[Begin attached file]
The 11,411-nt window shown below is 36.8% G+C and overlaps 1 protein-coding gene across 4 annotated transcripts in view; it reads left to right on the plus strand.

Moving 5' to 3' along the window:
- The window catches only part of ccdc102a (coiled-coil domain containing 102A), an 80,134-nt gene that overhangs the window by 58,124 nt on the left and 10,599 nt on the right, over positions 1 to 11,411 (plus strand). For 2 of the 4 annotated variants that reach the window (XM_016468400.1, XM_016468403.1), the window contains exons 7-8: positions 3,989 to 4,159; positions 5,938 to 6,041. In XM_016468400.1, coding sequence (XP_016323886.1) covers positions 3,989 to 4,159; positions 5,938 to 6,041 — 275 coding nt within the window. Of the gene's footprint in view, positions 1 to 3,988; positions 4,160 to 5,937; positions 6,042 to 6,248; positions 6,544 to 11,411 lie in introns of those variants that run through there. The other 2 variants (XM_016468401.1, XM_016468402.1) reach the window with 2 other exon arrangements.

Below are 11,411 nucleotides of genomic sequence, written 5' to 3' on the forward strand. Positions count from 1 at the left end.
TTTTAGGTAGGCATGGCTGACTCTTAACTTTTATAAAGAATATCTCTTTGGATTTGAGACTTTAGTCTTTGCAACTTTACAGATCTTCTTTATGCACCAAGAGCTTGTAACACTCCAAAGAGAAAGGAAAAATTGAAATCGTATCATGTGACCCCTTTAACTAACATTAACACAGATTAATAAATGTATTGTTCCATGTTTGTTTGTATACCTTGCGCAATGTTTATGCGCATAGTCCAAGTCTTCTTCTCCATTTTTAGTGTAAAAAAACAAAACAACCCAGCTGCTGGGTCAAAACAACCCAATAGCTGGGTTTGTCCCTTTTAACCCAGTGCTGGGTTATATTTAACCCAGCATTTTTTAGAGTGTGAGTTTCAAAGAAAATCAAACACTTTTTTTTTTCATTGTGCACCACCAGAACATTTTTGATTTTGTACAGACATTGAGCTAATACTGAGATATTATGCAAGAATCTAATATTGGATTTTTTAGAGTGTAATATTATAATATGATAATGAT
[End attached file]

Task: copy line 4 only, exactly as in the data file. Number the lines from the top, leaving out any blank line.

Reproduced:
Below are 11,411 nucleotides of genomic sequence, written 5' to 3' on the forward strand. Positions count from 1 at the left end.